Alex Sventeckis contributed to the writing of this blog.
Today’s guest blog is written by Raffi Wineburg. Raffi is a 2015 AmeriCorps NCCC north central region alumnus. He currently lives and works in Boston, MA.
It was an unusually warm, sunny November day in Manhattan when I received my first job offer. I stood outside my soon-to-be office in a short-sleeved button-up and turned my head to the sky. I smiled as two years of post-college job anxiety simply melted away.
The weather turned for the worse when I returned to the office the following week. The building looked very bleak through a gray veil of fog and rain. I’ll always remember that final image of my could-have-been office. I buzzed myself in and turned down the job.
Later that week, I cleared out of my Harlem brownstone and flew to Vinton, Iowa (population 5,000) to begin 11 months of national service as a Team Leader for AmeriCorps NCCC.
It was the hardest decision I’d ever made: start a career or serve my country. The offer on the table wasn’t just any old job, mind you, but my dream job—being a full-time reporter in New York City.
Hard decisions offer a rare opportunity to look beyond material factors like money, comfort and stability. They allow us to consider deeper questions like,
Who am I? What do I believe in? Where do I stand?
It was unclear which of my two options would have led to greater wealth, status or any other traditional measure of success. So I threw these considerations to the wind and simply took a stand: I’m with service.
The next year in AmeriCorps NCCC was perhaps the most impactful and inspiring time of my life. Together with my team, I traveled the Midwest – shacking up in different communities, engaging in some of our country’s most pressing issues and learning in ways I never imagined possible.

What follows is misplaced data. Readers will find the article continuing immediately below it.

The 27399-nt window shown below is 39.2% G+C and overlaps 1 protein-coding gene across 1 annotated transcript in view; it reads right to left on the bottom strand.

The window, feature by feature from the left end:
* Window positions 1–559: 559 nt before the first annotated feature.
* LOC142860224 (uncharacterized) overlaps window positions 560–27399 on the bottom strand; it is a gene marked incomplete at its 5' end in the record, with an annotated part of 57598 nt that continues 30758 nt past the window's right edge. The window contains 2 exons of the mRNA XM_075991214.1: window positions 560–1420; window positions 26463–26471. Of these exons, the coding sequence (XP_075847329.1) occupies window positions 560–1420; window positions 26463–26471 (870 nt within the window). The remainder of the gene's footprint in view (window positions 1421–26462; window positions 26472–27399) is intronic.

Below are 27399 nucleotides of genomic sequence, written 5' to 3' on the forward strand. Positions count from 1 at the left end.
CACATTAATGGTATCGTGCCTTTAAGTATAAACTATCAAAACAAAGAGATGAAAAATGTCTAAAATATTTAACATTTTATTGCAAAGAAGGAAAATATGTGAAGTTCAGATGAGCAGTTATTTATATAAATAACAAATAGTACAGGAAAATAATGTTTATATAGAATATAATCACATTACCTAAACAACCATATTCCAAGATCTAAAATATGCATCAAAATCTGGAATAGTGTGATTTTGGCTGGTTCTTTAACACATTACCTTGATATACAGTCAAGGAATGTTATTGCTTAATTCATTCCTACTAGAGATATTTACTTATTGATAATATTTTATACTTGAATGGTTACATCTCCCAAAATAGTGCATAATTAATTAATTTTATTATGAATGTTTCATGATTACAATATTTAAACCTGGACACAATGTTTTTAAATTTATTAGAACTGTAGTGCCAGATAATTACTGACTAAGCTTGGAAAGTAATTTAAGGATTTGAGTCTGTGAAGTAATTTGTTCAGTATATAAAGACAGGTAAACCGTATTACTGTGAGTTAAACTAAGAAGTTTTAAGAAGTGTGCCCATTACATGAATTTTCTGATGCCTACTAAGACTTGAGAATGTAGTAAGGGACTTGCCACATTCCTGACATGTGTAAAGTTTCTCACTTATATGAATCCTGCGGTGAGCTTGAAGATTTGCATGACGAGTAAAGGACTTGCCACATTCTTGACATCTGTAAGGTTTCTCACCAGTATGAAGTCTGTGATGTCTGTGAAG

In Coon Rapids, Iowa, I set fire to the earth. I watched flames eat their way through prairie grasses, turning whole acres black in an instant, as if the night had suddenly fallen out of the sky.
In Flint, MI, I saw a country I didn’t recognize. On some city blocks, in-between two decaying homes there would simply be a pile of rubble where the neighbors’ house had burned down, giving the impression of a rotting mouth with missing teeth.
In Willow River, MN, I laid in a bunk and listened to pre-adolescent boys escalate into hysteria as they shared their hopes and dreams: to beat LeBron James in a game of 1-on-1, to have five houses and 10 girlfriends, to be Spiderman, to cure AIDS.
After that, they all fell silent. It was a camp for children infected with or affected by HIV/AIDS.
Throughout my service year, I felt as if I had swallowed some magic bean of infinite potential. I carried a feeling that anything was possible, that I was constantly on the cusp of something incredible. It was only when my service year ended that I realized the incredible thing on the horizon was now behind me.